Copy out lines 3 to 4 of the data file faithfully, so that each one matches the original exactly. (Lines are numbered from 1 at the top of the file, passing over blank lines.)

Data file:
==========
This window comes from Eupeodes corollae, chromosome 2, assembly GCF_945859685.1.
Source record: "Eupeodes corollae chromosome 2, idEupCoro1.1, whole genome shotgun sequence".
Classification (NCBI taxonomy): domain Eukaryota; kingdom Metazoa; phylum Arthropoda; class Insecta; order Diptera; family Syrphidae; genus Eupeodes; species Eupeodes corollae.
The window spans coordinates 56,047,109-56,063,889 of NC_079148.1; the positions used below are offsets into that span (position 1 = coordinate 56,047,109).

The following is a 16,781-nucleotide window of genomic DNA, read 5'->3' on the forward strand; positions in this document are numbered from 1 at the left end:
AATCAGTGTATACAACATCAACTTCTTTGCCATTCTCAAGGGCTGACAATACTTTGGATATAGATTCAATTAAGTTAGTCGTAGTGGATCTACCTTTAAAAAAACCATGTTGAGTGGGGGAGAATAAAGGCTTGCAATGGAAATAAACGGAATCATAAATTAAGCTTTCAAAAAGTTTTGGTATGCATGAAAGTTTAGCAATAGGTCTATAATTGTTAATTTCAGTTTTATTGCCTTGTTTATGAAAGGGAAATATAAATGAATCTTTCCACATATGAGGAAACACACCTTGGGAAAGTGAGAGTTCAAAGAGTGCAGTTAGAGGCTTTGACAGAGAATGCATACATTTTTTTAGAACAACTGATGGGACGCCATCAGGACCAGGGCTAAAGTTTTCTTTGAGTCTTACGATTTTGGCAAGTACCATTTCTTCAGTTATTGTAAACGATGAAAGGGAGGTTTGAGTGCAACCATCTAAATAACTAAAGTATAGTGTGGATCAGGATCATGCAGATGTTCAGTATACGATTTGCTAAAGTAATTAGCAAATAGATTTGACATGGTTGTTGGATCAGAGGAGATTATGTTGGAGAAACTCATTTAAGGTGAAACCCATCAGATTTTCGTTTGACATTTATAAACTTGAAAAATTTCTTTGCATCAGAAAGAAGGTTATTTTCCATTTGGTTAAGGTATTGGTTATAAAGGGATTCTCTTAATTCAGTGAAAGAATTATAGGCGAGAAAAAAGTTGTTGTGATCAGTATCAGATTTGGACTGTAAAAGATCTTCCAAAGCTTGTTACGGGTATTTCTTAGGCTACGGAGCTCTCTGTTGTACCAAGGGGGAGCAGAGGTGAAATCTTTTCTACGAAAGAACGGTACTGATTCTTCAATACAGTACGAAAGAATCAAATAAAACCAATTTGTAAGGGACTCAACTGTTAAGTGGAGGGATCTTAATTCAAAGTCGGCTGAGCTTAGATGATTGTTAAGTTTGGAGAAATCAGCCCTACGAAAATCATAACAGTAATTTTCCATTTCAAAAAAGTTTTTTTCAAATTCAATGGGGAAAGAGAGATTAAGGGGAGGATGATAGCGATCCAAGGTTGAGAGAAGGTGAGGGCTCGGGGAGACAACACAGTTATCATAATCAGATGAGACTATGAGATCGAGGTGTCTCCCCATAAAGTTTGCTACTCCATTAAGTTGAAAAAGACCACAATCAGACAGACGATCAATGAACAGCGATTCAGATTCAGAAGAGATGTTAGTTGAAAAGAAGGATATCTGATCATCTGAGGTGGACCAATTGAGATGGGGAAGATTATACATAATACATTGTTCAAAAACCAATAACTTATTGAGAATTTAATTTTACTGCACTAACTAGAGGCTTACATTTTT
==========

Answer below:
Classification (NCBI taxonomy): domain Eukaryota; kingdom Metazoa; phylum Arthropoda; class Insecta; order Diptera; family Syrphidae; genus Eupeodes; species Eupeodes corollae.
The window spans coordinates 56,047,109-56,063,889 of NC_079148.1; the positions used below are offsets into that span (position 1 = coordinate 56,047,109).